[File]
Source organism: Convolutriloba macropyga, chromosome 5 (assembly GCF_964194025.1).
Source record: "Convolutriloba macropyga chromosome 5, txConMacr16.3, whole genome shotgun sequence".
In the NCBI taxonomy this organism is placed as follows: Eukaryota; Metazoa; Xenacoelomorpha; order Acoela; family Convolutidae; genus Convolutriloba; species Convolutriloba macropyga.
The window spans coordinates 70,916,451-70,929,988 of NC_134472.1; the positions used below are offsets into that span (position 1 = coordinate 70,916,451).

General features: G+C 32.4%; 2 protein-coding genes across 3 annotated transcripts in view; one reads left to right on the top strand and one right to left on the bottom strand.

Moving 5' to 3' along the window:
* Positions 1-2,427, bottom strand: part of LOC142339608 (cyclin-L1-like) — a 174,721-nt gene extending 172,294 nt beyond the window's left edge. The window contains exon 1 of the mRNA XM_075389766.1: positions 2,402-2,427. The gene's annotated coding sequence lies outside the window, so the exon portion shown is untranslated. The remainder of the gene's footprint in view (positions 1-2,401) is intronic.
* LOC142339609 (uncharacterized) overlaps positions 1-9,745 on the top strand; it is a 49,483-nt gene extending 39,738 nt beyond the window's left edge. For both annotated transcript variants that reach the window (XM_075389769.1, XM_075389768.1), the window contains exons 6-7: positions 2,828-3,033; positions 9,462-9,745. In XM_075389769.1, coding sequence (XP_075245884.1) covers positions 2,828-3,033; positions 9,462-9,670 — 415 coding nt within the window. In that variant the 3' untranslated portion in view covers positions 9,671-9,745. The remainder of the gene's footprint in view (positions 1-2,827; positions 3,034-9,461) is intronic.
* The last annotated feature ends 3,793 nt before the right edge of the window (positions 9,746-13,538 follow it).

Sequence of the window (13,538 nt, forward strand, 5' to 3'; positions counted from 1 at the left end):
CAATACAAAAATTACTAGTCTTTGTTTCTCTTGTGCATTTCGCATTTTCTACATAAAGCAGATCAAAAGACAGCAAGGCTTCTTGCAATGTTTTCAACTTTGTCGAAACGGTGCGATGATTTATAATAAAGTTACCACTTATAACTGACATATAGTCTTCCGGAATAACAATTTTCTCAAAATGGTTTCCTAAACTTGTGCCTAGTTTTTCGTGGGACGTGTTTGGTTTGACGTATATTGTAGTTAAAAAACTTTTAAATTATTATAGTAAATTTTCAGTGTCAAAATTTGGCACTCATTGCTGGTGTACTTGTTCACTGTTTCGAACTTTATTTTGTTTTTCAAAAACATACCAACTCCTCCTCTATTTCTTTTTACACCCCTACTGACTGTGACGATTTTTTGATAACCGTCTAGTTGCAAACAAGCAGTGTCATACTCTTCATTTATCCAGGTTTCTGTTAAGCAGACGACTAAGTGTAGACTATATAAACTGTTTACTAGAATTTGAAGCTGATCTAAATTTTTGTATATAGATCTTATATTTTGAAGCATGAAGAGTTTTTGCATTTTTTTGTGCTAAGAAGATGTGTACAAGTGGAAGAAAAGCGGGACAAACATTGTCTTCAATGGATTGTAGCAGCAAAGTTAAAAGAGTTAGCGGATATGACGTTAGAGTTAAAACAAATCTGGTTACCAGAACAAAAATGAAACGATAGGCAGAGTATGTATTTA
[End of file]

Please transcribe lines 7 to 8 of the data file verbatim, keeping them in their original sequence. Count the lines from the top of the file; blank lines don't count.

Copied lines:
* Positions 1-2,427, bottom strand: part of LOC142339608 (cyclin-L1-like) — a 174,721-nt gene extending 172,294 nt beyond the window's left edge. The window contains exon 1 of the mRNA XM_075389766.1: positions 2,402-2,427. The gene's annotated coding sequence lies outside the window, so the exon portion shown is untranslated. The remainder of the gene's footprint in view (positions 1-2,401) is intronic.
* LOC142339609 (uncharacterized) overlaps positions 1-9,745 on the top strand; it is a 49,483-nt gene extending 39,738 nt beyond the window's left edge. For both annotated transcript variants that reach the window (XM_075389769.1, XM_075389768.1), the window contains exons 6-7: positions 2,828-3,033; positions 9,462-9,745. In XM_075389769.1, coding sequence (XP_075245884.1) covers positions 2,828-3,033; positions 9,462-9,670 — 415 coding nt within the window. In that variant the 3' untranslated portion in view covers positions 9,671-9,745. The remainder of the gene's footprint in view (positions 1-2,827; positions 3,034-9,461) is intronic.